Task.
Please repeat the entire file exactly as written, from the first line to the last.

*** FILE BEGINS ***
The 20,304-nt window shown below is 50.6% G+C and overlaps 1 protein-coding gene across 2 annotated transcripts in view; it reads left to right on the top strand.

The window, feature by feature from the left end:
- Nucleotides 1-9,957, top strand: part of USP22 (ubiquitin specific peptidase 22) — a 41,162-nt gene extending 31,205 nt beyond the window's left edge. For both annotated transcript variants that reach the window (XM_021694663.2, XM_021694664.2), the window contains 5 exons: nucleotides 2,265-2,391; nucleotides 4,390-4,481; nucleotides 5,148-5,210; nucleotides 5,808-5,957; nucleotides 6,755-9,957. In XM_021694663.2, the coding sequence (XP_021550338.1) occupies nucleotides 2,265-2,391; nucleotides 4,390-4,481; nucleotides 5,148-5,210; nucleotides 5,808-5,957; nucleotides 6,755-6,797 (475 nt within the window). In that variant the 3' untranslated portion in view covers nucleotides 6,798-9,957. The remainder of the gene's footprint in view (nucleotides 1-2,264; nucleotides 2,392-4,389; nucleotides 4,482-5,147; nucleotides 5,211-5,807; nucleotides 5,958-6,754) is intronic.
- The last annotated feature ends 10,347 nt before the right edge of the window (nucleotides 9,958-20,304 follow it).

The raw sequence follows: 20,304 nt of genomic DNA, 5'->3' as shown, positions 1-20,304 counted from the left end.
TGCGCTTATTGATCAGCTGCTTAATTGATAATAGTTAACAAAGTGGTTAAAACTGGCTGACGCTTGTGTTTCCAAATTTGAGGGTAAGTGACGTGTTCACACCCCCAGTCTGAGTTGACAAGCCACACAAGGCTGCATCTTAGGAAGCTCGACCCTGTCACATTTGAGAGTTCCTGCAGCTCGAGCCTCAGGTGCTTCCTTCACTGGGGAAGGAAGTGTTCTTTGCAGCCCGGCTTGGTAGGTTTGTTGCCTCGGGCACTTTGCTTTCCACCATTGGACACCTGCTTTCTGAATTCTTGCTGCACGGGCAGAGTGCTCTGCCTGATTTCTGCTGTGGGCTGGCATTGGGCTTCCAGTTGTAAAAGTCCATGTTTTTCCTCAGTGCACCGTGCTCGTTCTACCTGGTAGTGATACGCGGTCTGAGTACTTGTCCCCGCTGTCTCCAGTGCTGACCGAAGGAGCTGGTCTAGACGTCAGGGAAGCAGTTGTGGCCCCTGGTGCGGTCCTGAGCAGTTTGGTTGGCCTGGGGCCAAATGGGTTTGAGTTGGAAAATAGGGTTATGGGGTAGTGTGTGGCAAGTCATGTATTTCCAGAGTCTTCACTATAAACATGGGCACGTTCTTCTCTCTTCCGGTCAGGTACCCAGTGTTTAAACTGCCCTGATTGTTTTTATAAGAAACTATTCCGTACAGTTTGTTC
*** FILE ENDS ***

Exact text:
The 20,304-nt window shown below is 50.6% G+C and overlaps 1 protein-coding gene across 2 annotated transcripts in view; it reads left to right on the top strand.

The window, feature by feature from the left end:
- Nucleotides 1-9,957, top strand: part of USP22 (ubiquitin specific peptidase 22) — a 41,162-nt gene extending 31,205 nt beyond the window's left edge. For both annotated transcript variants that reach the window (XM_021694663.2, XM_021694664.2), the window contains 5 exons: nucleotides 2,265-2,391; nucleotides 4,390-4,481; nucleotides 5,148-5,210; nucleotides 5,808-5,957; nucleotides 6,755-9,957. In XM_021694663.2, the coding sequence (XP_021550338.1) occupies nucleotides 2,265-2,391; nucleotides 4,390-4,481; nucleotides 5,148-5,210; nucleotides 5,808-5,957; nucleotides 6,755-6,797 (475 nt within the window). In that variant the 3' untranslated portion in view covers nucleotides 6,798-9,957. The remainder of the gene's footprint in view (nucleotides 1-2,264; nucleotides 2,392-4,389; nucleotides 4,482-5,147; nucleotides 5,211-5,807; nucleotides 5,958-6,754) is intronic.
- The last annotated feature ends 10,347 nt before the right edge of the window (nucleotides 9,958-20,304 follow it).

The raw sequence follows: 20,304 nt of genomic DNA, 5'->3' as shown, positions 1-20,304 counted from the left end.
TGCGCTTATTGATCAGCTGCTTAATTGATAATAGTTAACAAAGTGGTTAAAACTGGCTGACGCTTGTGTTTCCAAATTTGAGGGTAAGTGACGTGTTCACACCCCCAGTCTGAGTTGACAAGCCACACAAGGCTGCATCTTAGGAAGCTCGACCCTGTCACATTTGAGAGTTCCTGCAGCTCGAGCCTCAGGTGCTTCCTTCACTGGGGAAGGAAGTGTTCTTTGCAGCCCGGCTTGGTAGGTTTGTTGCCTCGGGCACTTTGCTTTCCACCATTGGACACCTGCTTTCTGAATTCTTGCTGCACGGGCAGAGTGCTCTGCCTGATTTCTGCTGTGGGCTGGCATTGGGCTTCCAGTTGTAAAAGTCCATGTTTTTCCTCAGTGCACCGTGCTCGTTCTACCTGGTAGTGATACGCGGTCTGAGTACTTGTCCCCGCTGTCTCCAGTGCTGACCGAAGGAGCTGGTCTAGACGTCAGGGAAGCAGTTGTGGCCCCTGGTGCGGTCCTGAGCAGTTTGGTTGGCCTGGGGCCAAATGGGTTTGAGTTGGAAAATAGGGTTATGGGGTAGTGTGTGGCAAGTCATGTATTTCCAGAGTCTTCACTATAAACATGGGCACGTTCTTCTCTCTTCCGGTCAGGTACCCAGTGTTTAAACTGCCCTGATTGTTTTTATAAGAAACTATTCCGTACAGTTTGTTC